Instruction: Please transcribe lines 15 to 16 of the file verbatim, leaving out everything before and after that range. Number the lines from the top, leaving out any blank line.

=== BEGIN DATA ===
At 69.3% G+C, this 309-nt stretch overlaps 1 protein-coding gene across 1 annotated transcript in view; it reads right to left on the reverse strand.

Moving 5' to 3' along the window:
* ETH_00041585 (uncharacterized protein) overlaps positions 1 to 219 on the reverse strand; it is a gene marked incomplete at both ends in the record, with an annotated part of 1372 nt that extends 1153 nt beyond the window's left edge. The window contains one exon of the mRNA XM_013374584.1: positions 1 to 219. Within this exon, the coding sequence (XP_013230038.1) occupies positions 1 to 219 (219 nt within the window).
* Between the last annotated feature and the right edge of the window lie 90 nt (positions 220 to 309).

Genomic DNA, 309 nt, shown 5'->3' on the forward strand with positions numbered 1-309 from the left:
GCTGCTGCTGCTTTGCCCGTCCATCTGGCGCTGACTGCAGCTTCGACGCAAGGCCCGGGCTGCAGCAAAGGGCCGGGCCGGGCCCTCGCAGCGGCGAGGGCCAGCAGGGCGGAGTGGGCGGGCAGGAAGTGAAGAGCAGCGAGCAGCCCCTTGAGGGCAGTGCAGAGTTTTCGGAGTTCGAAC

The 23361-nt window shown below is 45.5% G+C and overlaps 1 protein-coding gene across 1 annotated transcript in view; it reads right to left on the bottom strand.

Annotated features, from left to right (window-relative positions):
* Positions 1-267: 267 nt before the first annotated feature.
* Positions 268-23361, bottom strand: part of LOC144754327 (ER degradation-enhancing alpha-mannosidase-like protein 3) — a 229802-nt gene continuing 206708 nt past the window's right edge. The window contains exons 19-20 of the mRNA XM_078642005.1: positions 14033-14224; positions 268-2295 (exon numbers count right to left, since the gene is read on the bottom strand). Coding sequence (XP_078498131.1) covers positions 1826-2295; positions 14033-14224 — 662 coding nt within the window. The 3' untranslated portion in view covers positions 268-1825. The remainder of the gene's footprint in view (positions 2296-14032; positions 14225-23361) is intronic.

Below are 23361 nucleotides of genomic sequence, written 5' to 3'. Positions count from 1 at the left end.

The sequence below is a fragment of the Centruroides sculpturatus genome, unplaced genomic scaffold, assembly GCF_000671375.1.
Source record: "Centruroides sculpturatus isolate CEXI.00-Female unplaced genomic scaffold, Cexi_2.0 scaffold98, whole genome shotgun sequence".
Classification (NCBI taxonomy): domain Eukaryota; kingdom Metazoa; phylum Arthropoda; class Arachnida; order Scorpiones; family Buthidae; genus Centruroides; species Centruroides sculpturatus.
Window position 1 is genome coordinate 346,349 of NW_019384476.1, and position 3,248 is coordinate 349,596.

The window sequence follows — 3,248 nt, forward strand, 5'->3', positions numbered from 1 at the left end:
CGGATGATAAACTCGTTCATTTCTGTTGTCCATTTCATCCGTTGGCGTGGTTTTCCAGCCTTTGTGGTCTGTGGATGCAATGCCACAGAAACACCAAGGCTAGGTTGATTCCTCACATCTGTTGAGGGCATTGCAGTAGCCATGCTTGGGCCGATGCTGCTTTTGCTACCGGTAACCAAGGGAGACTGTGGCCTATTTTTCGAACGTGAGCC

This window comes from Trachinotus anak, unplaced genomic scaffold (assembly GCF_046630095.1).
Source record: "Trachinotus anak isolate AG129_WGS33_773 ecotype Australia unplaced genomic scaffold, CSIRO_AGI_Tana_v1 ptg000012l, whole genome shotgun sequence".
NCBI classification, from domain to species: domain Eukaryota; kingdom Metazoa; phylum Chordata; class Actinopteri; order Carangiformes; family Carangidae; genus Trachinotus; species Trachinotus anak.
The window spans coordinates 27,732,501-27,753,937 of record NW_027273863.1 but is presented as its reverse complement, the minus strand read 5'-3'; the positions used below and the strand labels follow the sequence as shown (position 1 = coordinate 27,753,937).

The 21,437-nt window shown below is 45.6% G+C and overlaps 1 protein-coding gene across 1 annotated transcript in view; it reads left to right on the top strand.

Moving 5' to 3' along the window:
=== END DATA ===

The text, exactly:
Window position 1 is genome coordinate 346,349 of NW_019384476.1, and position 3,248 is coordinate 349,596.

The window sequence follows — 3,248 nt, forward strand, 5'->3', positions numbered from 1 at the left end: